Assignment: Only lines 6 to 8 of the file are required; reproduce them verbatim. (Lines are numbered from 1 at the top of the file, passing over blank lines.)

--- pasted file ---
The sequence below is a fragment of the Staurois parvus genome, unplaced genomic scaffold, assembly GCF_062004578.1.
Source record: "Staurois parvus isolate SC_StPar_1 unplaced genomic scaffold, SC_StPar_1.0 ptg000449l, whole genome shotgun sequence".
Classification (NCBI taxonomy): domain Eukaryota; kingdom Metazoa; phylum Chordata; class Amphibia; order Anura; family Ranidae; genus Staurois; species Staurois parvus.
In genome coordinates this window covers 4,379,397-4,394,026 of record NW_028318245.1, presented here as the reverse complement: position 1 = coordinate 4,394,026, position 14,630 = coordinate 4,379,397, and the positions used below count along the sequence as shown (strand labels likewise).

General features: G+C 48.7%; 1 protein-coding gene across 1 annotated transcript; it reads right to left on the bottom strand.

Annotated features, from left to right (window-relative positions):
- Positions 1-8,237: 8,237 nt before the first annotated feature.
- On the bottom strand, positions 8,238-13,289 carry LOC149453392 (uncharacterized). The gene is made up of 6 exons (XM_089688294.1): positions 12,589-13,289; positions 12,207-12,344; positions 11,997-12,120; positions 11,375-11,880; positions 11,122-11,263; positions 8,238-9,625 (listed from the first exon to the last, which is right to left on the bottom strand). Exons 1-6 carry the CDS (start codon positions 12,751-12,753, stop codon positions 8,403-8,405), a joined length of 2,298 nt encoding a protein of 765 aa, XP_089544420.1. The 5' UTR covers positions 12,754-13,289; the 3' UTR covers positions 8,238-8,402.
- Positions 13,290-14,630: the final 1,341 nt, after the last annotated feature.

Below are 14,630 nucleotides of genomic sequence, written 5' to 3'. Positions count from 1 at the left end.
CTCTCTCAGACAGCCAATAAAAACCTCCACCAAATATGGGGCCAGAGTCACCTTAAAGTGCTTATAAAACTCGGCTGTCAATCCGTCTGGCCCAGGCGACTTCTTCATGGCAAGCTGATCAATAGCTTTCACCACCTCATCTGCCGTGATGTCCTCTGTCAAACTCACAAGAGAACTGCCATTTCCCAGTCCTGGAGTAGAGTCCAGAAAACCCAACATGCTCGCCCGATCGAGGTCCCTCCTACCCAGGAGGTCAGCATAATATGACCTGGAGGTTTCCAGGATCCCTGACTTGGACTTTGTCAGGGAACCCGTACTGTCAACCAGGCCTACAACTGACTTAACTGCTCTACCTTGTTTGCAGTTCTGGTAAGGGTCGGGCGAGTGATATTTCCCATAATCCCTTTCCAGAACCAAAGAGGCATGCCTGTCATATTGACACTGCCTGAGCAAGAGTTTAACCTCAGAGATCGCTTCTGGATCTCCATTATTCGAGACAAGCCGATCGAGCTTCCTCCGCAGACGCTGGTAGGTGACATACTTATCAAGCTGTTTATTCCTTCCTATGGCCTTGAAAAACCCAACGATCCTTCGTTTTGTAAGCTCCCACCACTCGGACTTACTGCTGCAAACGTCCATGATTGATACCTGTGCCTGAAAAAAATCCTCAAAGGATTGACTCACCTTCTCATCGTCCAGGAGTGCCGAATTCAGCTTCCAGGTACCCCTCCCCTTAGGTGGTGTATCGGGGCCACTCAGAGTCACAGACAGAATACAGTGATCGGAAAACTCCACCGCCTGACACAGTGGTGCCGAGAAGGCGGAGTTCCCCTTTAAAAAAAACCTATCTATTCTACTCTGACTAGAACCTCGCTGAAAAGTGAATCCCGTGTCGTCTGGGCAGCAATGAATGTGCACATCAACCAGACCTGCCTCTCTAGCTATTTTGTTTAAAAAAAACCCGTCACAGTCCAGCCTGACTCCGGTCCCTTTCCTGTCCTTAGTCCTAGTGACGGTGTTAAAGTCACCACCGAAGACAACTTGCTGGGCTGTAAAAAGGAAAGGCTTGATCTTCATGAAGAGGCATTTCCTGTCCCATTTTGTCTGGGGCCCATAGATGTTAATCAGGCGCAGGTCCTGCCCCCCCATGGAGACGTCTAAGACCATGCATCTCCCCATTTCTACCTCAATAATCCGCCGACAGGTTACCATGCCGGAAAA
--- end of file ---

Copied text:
Annotated features, from left to right (window-relative positions):
- Positions 1-8,237: 8,237 nt before the first annotated feature.
- On the bottom strand, positions 8,238-13,289 carry LOC149453392 (uncharacterized). The gene is made up of 6 exons (XM_089688294.1): positions 12,589-13,289; positions 12,207-12,344; positions 11,997-12,120; positions 11,375-11,880; positions 11,122-11,263; positions 8,238-9,625 (listed from the first exon to the last, which is right to left on the bottom strand). Exons 1-6 carry the CDS (start codon positions 12,751-12,753, stop codon positions 8,403-8,405), a joined length of 2,298 nt encoding a protein of 765 aa, XP_089544420.1. The 5' UTR covers positions 12,754-13,289; the 3' UTR covers positions 8,238-8,402.